Just another comment about the global file - each user has a separate
user name and password, and can belong to different groups. So one user
can be an administrator, but the next one isn't.
For authenticating a collection, you specify which group can access the
collection in the collection's collect.cfg. Then in your user
management, you add that group to any users that can access that collection.
This way, you only set up each user once. but you can change which
collections they have access to.
I hope that is a bit clearer. I am not sure after reading this back
whether it is or not :-(
Diego Spano wrote:
> You can find Db2txt in Windows too. Look at c:your_gs_homebinwindows and
> there you will find db2txt.exe.
> The database format is GDBM, an standard database manager for linux (used in
> Windows too). You can□t open it with notepad ot notebook because it is not a
> text file but a binary one.
> You have only one user file that affect your whole system. You can□t set a
> different user file for each collection.
> Account status refers to the way you can enable or disable a user. You can
> create a user but set to disabled until you want to let him login.
> Groups are a way to organize the users. Instead of having single users you
> can join them into groups, ie: Sales, IT, Librarians, etc.
> Then for each user you only set the group/s that it belongs to and in
> collect.cfg you write:
> authenticate document
> auth_groups <groupname> [<groupname> ...]
> There are predefined groups as you can see in admin page. If you want that
> user Joe to be also a GS administrator, assign him to administrator group.
> The other 3 predefined groups are related to remote GLI.
> Hope this helps you.
> Diego Spano
> -----Mensaje original-----
> De: firstname.lastname@example.org
> [mailto:email@example.com] En nombre de E
> Enviado el: Viernes, 03 de Julio de 2009 07:26 a.m.
> Para: firstname.lastname@example.org
> Asunto: [greenstone-users] Authentication
> I have been going in circles a bit trying to get password protection for
> my collection - it will have quite a few people authorised, so I need a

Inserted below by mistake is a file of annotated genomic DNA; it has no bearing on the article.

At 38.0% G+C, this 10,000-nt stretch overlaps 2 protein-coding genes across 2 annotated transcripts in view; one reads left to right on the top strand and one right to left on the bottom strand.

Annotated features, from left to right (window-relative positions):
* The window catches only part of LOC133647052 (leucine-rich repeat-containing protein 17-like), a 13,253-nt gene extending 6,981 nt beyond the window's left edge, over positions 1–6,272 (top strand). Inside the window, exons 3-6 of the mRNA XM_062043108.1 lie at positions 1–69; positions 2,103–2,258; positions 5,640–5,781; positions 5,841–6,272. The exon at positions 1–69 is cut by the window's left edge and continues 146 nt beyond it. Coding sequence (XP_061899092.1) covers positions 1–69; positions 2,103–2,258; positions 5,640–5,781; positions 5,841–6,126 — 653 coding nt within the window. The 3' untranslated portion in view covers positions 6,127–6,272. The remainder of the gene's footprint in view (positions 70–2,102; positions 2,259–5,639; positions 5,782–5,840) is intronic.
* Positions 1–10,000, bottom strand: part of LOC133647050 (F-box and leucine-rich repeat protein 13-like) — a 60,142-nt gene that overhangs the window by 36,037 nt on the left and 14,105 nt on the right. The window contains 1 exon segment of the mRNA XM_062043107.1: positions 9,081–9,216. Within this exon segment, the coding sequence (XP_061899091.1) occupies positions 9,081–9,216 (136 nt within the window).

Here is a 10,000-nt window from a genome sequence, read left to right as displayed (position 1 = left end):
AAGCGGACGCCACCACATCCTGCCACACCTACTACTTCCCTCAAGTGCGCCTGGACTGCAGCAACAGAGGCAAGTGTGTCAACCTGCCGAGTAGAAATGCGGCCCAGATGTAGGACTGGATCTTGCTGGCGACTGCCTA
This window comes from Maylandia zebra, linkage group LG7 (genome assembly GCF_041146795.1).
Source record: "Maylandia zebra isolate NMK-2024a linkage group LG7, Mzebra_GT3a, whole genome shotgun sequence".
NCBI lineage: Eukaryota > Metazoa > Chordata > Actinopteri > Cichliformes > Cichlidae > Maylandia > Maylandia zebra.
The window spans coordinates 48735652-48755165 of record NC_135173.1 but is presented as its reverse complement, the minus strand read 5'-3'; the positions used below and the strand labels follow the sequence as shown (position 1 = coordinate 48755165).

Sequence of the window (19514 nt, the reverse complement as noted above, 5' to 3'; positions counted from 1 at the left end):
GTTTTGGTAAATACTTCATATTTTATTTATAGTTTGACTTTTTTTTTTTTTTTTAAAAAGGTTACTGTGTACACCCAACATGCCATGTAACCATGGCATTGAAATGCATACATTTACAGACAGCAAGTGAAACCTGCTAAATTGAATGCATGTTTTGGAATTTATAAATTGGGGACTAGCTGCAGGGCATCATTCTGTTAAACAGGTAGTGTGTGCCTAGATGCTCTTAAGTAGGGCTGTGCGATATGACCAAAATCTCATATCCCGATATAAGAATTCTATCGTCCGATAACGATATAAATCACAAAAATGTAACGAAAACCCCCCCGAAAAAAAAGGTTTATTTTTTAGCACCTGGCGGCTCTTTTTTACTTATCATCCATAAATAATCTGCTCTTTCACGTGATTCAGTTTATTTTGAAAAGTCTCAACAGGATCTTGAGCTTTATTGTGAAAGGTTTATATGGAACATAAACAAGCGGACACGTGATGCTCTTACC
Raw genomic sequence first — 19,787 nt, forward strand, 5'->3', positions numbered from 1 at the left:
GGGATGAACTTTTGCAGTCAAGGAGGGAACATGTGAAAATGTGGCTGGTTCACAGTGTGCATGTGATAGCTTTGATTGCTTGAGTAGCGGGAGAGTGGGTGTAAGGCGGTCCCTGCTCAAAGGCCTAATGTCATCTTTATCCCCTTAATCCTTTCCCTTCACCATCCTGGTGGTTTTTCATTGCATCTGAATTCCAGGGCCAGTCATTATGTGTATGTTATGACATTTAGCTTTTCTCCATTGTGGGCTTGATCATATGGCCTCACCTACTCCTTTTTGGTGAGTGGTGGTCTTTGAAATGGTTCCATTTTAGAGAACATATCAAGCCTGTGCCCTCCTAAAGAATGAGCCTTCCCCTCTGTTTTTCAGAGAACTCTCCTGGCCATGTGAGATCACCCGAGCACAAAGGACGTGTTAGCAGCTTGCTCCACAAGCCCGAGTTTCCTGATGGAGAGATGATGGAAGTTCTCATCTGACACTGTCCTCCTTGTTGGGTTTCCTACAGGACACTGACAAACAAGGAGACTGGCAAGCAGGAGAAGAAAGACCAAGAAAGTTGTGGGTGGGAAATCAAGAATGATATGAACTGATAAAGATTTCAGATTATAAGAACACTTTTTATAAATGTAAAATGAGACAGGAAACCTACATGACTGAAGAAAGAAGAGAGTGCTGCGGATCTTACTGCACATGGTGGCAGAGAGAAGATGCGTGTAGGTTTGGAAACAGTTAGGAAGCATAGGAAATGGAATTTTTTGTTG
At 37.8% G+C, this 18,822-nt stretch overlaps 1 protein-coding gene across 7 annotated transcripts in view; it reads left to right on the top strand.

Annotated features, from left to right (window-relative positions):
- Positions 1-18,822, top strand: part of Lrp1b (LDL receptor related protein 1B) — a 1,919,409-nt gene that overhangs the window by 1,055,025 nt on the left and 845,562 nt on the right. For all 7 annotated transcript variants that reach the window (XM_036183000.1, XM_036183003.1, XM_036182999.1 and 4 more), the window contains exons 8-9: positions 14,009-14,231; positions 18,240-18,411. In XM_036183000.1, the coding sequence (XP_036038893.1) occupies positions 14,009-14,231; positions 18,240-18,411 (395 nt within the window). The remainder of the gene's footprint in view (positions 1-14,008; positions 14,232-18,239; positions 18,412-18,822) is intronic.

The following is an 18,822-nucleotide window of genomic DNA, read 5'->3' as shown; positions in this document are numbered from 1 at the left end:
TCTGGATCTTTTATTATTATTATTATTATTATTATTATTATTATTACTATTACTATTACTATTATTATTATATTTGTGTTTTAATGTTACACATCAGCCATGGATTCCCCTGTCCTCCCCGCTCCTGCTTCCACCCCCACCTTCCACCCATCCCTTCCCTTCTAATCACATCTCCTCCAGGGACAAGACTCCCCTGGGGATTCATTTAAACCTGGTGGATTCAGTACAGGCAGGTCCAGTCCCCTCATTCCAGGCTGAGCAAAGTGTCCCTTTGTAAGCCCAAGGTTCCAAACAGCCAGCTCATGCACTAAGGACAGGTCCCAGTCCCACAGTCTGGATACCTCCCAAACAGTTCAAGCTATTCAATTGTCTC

> way to add users in bulk, and amend user details easily. The method
> suggested by Diego of converting the file users.gdb to text and back
> again, and editing the text file may be the way to go, except I think
> db2txt may be a Unix programme, and I am using Windows.
> I have found a programmer who may be able to help, but I'd like to know
> a bit more about the user file and how it works before I talk it through
> with him.
> 1. I looked up the file extension ".gdb" and it seems it may be related
> to Gnu debugger, or a Gnu Database, or various types of other database
> (ACT! Group, ArcView, Firebird, or Borland Interbase) Is the file type
> related to another programme or is it just part of the Greenstone
> 2. The file users.gdb appears in the directory Greenstone/etc, (I'm now
> using 2.82) rather than being a file in the etc directory for the
> collection. Does the one user file affect all collections using
> authentication, or am I looking at the wrong file? I'll only have one
> collection on a website, but I would have expected the file to be in the
> relevant collect directory
> 3. I don't understand what a "account status" means, or what a group
> means? When are these used? I am not wanting anyone else to be able to
> do anything other than access the collection, conduct searches etc and
> read / download files from it. What is the purpose of the comment field?
> 4. I guess because I was not able to convert the file to text (I looked
> at it using Wordpad or Notebook) the format was not particularly
> obvious. If someone has the file format would you be able to send it to
> me (or if short describe it in an reply to this email?)
> Thanks for the help I have already received, I hope that the answers
> tot eh above will help me talk someone into setting up a process to edit
> the user file so taht I don;t have to type every one in individually -
> and that I can periodically replace the user.gdb file as additional
> people are authorised or drop out.
> Ed Robinson
> Wellington, New Zealand
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